Recently I have started to switch from IntelliJ stack to Vim as main IDE. Vim with plugins seems awesome to me once you get into it. Sadly during my process to switch from one to another, I realized how much I have been depending on autocomplete.

I found a plugin called YouCompleteMe but it seems not enough since it does not work with frameworks or libraries like Spring or React. I'm also worried about testing libraries.

My question is how you folks handle this kind of situation? Is there another plugin that I couldn't find or it's just to learn to live without autocomplete?

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    I'm not a big fan of autocomplete as done in IDEs, so take this with a grain of salt. What I use is CTRL+P (and less often CTRL+N), which is language agnostic, and autocompletes purely words (so works for text documents too). I code in C and C++, and set pa=.,..,,../..,../include,../../include,, makes vim find the include files and autocomplete from there too. It's not great to autocomplete very generic methods like get, release, etc, but they tend to be easy to remember anyway. The perk is that it autocompletes from every word, including from comments. Don't know about Java. – Shahbaz May 30 at 1:50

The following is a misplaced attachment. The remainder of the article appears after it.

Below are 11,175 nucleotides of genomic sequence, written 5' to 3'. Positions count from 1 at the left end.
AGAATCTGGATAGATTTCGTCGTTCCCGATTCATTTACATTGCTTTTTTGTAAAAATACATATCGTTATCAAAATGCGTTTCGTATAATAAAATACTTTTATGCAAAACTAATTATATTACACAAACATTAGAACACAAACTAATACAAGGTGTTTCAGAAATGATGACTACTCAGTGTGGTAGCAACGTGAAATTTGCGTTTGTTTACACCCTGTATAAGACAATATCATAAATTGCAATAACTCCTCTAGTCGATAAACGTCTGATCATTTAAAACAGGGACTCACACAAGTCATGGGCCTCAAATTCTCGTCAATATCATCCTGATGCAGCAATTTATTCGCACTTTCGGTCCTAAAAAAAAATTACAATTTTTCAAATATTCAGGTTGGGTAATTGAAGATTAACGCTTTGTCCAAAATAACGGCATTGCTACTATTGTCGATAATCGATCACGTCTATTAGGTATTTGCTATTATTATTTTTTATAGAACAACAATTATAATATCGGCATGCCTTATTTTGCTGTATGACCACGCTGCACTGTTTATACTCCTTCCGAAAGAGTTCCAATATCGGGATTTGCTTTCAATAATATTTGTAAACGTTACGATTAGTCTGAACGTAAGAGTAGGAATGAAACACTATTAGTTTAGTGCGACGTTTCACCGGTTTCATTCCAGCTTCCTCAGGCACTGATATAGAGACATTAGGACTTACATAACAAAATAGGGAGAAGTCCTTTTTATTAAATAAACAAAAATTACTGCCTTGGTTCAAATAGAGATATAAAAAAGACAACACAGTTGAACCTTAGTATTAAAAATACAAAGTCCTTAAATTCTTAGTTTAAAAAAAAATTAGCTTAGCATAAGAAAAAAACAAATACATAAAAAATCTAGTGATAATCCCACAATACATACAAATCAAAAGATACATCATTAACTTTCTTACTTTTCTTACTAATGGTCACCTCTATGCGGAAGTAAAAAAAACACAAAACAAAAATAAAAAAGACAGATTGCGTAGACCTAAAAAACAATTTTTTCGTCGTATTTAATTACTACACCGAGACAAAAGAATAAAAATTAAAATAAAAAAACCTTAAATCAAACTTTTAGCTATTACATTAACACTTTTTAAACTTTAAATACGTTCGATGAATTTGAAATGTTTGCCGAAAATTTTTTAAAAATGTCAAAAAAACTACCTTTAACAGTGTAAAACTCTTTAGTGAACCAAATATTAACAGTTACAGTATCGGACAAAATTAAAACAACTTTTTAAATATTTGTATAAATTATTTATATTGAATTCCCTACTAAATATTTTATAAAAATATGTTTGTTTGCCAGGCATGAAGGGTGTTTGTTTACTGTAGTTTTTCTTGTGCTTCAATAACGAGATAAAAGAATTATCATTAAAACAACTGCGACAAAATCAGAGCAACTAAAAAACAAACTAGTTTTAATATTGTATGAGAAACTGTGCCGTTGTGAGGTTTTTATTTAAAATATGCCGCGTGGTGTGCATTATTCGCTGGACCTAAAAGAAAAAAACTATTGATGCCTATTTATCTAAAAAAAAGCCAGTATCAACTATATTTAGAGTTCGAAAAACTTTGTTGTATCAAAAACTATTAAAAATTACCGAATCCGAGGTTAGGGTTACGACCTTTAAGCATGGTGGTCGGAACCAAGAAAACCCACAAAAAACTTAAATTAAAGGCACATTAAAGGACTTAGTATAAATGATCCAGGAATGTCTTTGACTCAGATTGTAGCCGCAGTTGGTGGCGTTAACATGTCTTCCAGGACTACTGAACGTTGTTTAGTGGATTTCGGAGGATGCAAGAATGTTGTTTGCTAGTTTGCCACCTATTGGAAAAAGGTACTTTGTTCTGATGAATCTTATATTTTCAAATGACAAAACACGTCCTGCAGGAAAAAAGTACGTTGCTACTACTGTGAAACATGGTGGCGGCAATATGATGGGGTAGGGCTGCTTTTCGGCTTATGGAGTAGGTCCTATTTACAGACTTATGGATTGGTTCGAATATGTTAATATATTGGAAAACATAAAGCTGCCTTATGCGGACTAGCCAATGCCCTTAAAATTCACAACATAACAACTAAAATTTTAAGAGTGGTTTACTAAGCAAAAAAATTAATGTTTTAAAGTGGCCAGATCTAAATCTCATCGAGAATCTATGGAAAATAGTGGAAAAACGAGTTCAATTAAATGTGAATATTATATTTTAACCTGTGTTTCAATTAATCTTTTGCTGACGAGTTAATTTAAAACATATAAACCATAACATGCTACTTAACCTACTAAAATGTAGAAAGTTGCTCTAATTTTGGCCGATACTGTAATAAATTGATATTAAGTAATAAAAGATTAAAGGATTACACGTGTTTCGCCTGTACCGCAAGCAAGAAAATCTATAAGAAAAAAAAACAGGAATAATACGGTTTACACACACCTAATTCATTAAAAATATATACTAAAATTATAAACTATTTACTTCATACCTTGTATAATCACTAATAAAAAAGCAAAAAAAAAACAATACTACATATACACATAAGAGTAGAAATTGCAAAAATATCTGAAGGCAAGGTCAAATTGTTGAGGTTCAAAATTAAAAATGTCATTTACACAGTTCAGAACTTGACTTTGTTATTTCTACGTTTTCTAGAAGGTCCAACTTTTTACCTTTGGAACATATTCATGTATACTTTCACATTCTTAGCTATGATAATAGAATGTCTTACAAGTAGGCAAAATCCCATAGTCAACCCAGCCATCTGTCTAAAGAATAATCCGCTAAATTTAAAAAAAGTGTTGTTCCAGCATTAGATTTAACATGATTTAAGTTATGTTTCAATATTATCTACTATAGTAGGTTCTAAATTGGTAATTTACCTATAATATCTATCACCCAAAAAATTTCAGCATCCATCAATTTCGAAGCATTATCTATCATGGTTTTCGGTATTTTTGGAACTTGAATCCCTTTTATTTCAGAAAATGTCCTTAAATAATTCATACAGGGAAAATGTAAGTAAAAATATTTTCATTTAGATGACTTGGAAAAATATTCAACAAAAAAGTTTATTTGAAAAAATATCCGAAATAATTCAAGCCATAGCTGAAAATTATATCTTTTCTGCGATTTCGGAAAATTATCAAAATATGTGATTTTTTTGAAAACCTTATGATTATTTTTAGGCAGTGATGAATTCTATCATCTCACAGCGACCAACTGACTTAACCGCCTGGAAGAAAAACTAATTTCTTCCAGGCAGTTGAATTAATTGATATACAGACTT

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    Welcome to Vi and Vim! You should take a look at coc.nvim (despite the nvim in the name, it also works with Vim 8.) It's more modern and easier to use than YCM in my opinion. You can also use external language servers through the LSP (Language Server Protocol), which perhaps is what might help you with better support for Spring and React. The coc.nvim plug-in is able to query external LSPs. Sorry I can't be too specific about how to put this all together, but hopefully the pointers are useful to you! – filbranden May 30 at 6:05
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    Thank you for your advice and for the warm welcome. I'm already using coc.vim and it looks like that's what I was looking for. Problem solved! – Adrian Asensio Monterde May 30 at 11:04
  • @AdrianAsensioMonterde Feel free to post an answer to your own question! – filbranden May 31 at 4:02

After a little research, the solution seems to be in the Coc.nvim plugin. It uses Language Server Protocol (LSP) to get the autocompletion data for a specific language. I've seen that some languages are missing like Gradle or Kotlin, but it could be developed since Coc.nvim offers you the possibility.

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